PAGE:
I don’t know what my life would have been like if the bullying hadn’t happened. There are some positives; I’m aware of the mind monkeys that hold me back. Silencing the chatter has become a skill, although not an infallible one. I’m selective in who I trust so I’ve learned to listen. There have been people in my life that others regarded as a ‘good bloke’, when they were anything but. I’ve learned to observe and work out who they really are. That comes in handy when I’m writing for clients and being their voice. In that respect, it could be a gift.
Sharing stories like this one help your future clients to see you as a human being, not just a business. It doesn’t have to be as personal as this. If I can help you find the right story to use in your marketing, let’s have a chat.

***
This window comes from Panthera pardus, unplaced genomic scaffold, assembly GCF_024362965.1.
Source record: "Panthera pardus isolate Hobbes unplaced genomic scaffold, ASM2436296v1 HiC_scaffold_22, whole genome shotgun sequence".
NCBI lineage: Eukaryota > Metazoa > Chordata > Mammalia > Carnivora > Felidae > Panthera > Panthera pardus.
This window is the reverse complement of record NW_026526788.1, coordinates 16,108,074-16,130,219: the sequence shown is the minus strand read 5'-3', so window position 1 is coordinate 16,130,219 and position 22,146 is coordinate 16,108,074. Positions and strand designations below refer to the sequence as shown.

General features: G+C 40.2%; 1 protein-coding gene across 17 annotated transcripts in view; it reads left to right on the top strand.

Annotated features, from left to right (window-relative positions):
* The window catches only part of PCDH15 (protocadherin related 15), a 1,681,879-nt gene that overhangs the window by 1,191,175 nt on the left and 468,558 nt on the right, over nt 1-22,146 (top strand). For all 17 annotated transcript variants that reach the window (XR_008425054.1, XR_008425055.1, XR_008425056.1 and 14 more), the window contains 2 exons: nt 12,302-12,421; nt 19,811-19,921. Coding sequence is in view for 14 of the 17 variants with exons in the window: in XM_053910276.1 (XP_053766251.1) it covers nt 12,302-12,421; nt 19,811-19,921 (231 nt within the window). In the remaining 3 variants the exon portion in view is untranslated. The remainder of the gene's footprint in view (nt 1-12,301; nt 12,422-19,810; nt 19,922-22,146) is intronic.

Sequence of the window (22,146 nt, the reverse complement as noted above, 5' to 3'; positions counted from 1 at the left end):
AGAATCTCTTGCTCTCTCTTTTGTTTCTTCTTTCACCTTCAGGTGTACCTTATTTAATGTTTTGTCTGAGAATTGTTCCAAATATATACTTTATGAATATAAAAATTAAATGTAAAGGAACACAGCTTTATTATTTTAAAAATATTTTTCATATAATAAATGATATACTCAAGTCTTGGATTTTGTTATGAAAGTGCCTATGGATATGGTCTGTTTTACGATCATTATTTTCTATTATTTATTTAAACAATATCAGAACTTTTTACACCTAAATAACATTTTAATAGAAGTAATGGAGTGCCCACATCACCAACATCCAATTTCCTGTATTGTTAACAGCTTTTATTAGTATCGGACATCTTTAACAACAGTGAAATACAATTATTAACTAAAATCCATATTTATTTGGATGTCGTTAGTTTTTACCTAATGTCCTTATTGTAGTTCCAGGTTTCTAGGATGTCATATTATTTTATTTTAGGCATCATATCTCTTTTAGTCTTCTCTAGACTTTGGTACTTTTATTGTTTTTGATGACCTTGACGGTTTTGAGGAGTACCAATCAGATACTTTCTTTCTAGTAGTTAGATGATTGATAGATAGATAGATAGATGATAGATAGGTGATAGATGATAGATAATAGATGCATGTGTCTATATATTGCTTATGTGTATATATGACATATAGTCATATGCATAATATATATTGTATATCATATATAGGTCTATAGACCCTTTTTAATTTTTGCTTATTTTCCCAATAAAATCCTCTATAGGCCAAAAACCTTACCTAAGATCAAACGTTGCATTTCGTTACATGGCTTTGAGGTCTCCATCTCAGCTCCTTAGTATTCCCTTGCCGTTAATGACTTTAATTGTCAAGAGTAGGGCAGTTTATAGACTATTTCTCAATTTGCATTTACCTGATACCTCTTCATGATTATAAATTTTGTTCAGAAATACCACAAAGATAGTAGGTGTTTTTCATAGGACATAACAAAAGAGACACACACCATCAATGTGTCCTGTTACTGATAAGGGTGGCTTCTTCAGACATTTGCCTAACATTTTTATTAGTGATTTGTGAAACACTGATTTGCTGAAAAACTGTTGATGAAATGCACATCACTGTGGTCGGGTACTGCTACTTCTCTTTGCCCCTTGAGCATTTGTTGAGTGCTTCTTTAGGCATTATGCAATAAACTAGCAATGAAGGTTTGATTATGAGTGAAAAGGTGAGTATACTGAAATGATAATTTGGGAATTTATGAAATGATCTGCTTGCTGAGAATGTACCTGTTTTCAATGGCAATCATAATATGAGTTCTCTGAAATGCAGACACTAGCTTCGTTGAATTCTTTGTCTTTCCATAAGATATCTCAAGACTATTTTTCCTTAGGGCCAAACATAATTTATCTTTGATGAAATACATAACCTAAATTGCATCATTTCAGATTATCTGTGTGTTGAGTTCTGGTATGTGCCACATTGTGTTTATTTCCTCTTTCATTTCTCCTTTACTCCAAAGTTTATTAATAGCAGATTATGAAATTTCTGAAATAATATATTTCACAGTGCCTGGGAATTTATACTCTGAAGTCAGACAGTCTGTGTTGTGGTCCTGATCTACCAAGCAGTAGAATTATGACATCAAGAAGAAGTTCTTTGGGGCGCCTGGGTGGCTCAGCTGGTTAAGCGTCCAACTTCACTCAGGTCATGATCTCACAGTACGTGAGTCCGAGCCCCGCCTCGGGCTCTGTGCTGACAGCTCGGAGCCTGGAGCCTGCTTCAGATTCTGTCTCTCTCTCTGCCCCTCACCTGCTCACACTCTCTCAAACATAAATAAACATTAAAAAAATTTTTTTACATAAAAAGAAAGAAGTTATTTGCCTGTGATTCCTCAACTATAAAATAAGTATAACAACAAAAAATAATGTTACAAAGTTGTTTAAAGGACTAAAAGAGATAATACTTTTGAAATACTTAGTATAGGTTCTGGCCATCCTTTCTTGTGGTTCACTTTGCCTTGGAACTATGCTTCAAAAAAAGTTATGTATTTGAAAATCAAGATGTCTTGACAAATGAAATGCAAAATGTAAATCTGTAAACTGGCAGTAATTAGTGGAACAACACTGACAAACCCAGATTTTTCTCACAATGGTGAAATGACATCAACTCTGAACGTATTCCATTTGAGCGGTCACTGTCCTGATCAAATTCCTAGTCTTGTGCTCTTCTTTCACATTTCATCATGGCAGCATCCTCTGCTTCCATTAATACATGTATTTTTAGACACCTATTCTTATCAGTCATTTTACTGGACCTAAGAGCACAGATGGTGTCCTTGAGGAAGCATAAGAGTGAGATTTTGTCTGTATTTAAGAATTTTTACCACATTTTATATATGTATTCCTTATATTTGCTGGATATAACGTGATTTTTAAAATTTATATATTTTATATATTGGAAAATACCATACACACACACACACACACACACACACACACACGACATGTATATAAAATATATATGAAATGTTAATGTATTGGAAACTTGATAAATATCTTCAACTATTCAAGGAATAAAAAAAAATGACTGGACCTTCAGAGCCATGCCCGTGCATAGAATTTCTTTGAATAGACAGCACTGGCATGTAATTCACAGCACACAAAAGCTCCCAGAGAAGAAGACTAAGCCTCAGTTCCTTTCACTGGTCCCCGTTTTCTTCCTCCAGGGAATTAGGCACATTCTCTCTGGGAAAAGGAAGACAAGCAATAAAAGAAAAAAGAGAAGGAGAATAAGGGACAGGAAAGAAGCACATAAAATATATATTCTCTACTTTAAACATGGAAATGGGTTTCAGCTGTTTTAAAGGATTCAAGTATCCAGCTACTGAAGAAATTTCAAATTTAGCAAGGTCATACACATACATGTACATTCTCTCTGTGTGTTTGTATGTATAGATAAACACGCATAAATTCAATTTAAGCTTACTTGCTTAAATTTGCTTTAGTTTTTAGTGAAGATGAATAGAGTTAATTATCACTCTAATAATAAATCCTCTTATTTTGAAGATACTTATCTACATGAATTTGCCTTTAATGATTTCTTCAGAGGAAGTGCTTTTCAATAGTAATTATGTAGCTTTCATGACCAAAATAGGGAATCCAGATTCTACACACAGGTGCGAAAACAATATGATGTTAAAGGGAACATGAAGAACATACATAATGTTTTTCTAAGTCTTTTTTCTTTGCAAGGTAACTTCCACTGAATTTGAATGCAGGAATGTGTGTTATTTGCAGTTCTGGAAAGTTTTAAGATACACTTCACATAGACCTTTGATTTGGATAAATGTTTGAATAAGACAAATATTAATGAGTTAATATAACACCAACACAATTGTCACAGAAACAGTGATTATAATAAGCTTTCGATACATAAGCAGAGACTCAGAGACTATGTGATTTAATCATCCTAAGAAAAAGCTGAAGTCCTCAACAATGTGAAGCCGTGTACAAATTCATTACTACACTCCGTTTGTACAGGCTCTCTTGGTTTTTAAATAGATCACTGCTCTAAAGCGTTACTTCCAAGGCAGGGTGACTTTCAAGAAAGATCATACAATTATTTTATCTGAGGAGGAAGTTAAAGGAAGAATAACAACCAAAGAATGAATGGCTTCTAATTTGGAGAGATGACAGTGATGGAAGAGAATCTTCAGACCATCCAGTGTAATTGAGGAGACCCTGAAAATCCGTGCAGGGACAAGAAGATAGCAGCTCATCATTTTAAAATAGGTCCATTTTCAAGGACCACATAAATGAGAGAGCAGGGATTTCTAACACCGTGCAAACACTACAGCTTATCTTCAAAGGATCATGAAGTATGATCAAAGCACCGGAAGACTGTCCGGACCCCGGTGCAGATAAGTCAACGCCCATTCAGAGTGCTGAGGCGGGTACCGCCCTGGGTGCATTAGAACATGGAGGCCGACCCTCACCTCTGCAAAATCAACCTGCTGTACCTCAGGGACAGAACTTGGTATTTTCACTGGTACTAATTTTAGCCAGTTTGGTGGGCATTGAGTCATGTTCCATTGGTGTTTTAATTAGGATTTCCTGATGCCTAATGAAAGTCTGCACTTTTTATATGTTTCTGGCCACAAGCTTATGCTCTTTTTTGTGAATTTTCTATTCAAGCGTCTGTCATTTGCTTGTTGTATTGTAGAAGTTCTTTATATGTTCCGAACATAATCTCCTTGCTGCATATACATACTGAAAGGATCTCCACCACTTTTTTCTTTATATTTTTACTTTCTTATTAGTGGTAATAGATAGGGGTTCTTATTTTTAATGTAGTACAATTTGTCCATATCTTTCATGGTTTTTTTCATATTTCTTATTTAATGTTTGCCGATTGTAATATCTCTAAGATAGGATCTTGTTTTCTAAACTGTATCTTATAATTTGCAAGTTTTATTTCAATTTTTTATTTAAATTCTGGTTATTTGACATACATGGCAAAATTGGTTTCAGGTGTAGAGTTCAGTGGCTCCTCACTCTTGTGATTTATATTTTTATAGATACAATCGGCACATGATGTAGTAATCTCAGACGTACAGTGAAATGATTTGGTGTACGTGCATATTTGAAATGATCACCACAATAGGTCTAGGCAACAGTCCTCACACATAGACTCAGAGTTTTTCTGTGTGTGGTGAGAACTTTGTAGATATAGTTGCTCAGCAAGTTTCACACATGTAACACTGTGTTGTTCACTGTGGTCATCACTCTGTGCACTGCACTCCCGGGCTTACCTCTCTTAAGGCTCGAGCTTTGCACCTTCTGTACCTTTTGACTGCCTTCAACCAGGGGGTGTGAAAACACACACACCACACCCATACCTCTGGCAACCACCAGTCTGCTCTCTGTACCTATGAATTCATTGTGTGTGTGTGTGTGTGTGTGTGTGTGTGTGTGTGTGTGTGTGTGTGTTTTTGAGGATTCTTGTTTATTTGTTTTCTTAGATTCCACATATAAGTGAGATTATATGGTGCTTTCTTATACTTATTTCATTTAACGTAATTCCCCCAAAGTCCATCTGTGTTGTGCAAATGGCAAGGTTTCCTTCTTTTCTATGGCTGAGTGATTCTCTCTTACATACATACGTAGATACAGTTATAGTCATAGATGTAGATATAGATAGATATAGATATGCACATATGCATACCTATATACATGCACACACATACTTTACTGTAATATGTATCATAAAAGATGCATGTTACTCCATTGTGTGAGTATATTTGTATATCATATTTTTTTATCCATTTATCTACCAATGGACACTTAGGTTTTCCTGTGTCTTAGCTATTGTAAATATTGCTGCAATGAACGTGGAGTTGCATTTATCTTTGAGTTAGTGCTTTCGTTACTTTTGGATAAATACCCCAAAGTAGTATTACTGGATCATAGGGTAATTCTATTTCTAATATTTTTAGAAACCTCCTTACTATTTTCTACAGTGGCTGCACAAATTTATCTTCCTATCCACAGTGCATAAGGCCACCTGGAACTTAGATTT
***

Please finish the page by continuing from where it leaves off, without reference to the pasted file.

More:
I was listening to the news recently and heard Michael Rosen talking about ‘that’ Downing Street cheese and wine party that wasn’t a party. As you might remember, Michael is a poet who was hospitalized with Covid-19 and spent several weeks in intensive care. He compared lockdown to the blitz during World War 2. Here’s the quote that stuck with me:
“Instead of the equivalent of wreaths at the Cenotaph, what we’re getting is ‘oh, we were partying while you were doing that’.”
It bothered me and I couldn’t work out why. Then I realised that we’ve been hearing this kind of Blitz spirit stuff all the way through lockdown. It’s the people who say you’d never have survived if you’re hoarding toilet rolls or can’t even cope with staying at home. They say that everyone pulled together and no-one was out for themselves. The trouble is, it’s rubbish.
Michael Rosen was right